Dr Joan Fitzpatrick was one of my colleagues in Renaissance Studies several years ago, at the time when we were working in the English Studies Department at the University of Northampton. She has recently published two books on Shakespeare and food that deserve as wider readership.
[Let me know if you have any other recommendations on food and litearture, please!]
The first academic book is Food in Shakespeare: Early Modern Dietaries and the Plays. The interest in this book appears to be symptomatic of the rediscovery of an interest in food and literature that has been taking place in the last decade.
Here's the summary from Amazon.
"A study of common and exotic food in Shakespeare's plays, this is the first book to explore early modern English dietary literature to better understand the significance of food in Shakespearean drama. "Food in Shakespeare" provides for modern readers and audiences an historically accurate account of the range of, and conflicts between, contemporary ideas that informed the representations of food in the plays. It also focuses on the social and moral implications of familiar and strange foodstuff in Shakespeare's works.This new approach provides substantial fresh readings of "Hamlet", "Macbeth", "As you Like It", "The Winter's Tale", "Henry IV - Parts 1 and 2", "Henry V", "Titus Andronicus", "Coriolanus", "Pericles", "Timon of Athens", and the co-authored "Sir Thomas More".Among the dietaries explored are Andrew Boorde's "A Compendyous Regyment or a Dyetary of Healthe" (1547), William Bullein's "The Gouernement of Healthe" (1595), Thomas Elyot's "The Castle of Helthe" (1595) and Thomas Cogan's "The Hauen of Health" (1636). These dieteries were republished several times in the early modern period; together they typify the genre's condemnation of surfeit and the tendency to blame human disease on feeding practices.This study directs scholarly attention to the importance of early modern dietaries, analyzing their role in wider culture as well as their intersection with dramatic art. In the dietaries food and drink are indices of one's position in relation to complex ideas about rank, nationality, and spiritual well-being; careful consumption might correct moral as well as physical shortcomings. The dietaries are an eclectic genre: some contain recipes for the reader to try, others give tips on more general lifestyle choices, but all offer advice on how to maintain good health via diet. Although some are more stern and humourless than others, the overwhelming impression is that of food as an ally in the battle against disease and ill-health as well as a potential enemy." Available here.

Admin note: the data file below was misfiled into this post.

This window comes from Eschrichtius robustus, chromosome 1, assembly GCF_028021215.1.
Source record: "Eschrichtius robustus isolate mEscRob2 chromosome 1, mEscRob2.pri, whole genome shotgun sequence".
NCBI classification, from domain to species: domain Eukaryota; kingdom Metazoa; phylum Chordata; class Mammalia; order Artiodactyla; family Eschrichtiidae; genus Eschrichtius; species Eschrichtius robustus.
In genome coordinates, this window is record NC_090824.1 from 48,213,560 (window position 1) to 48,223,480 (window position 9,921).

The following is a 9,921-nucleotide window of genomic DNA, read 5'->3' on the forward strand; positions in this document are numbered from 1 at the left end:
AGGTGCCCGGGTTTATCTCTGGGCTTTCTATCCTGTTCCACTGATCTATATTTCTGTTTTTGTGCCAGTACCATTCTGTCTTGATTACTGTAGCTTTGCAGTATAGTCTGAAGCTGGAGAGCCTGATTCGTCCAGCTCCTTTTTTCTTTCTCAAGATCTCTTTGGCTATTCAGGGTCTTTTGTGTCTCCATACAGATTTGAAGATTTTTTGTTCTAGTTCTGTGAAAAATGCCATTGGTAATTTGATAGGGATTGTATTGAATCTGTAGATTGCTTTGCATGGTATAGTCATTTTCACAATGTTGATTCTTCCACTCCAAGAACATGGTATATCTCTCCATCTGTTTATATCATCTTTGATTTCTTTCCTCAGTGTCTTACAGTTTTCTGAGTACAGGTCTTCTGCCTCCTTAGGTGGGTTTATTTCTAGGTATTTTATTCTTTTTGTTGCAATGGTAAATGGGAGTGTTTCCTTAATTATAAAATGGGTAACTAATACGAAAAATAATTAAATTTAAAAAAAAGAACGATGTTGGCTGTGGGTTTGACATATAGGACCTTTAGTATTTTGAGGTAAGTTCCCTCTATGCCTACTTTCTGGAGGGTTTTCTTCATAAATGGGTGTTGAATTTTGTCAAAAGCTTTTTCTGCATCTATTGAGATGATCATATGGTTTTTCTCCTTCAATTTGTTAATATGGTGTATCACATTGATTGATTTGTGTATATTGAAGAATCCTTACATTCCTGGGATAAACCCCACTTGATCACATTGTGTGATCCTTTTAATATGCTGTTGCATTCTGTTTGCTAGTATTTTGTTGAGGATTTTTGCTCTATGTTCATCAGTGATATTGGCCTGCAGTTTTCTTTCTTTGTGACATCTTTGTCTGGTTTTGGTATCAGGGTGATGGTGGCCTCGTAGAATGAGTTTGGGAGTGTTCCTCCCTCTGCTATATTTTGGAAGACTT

Her other book is ...
Shakespeare and the Language of Food: A Dictionary (Continuum Shakespeare Dictionaries)"This is a detailed historical analysis of Shakespeare and food that provides fascinating insights into early modern attitudes to the body and domestic life. This dictionary is the first to analyze Shakespeare's language of food. It provides an historically accurate account of the role of food in early modern culture and the way this intersected with Shakespeare's writings and introduces contemporary ideas that informed the representations of food and feeding in his plays and poems. Drawing on early modern dietaries as well as other sources including religious sermons and tracts, legal documents, recipe books and conduct manuals, it provides the historical and cultural context to Shakespeare's depictions of food and feeding. This comprehensive analysis of Shakespeare and food also offers fascinating insights into early modern attitudes to food, drink, the body and domestic life. "The Continuum Shakespeare Dictionary" series provides authoritative guides to major subject-areas covered by the poetry and plays. The dictionaries provide readers with a comprehensive guide to the topic under discussion, especially its contemporary meanings, and to its occurrence and significance in Shakespeare's works. Comprehensive bibliographies accompany many of the items. Entries range from a few lines in length to mini-essays, providing the opportunity to explore an important literary or historical concept or idea in depth."- Amazon.
Dr Ian McCormick.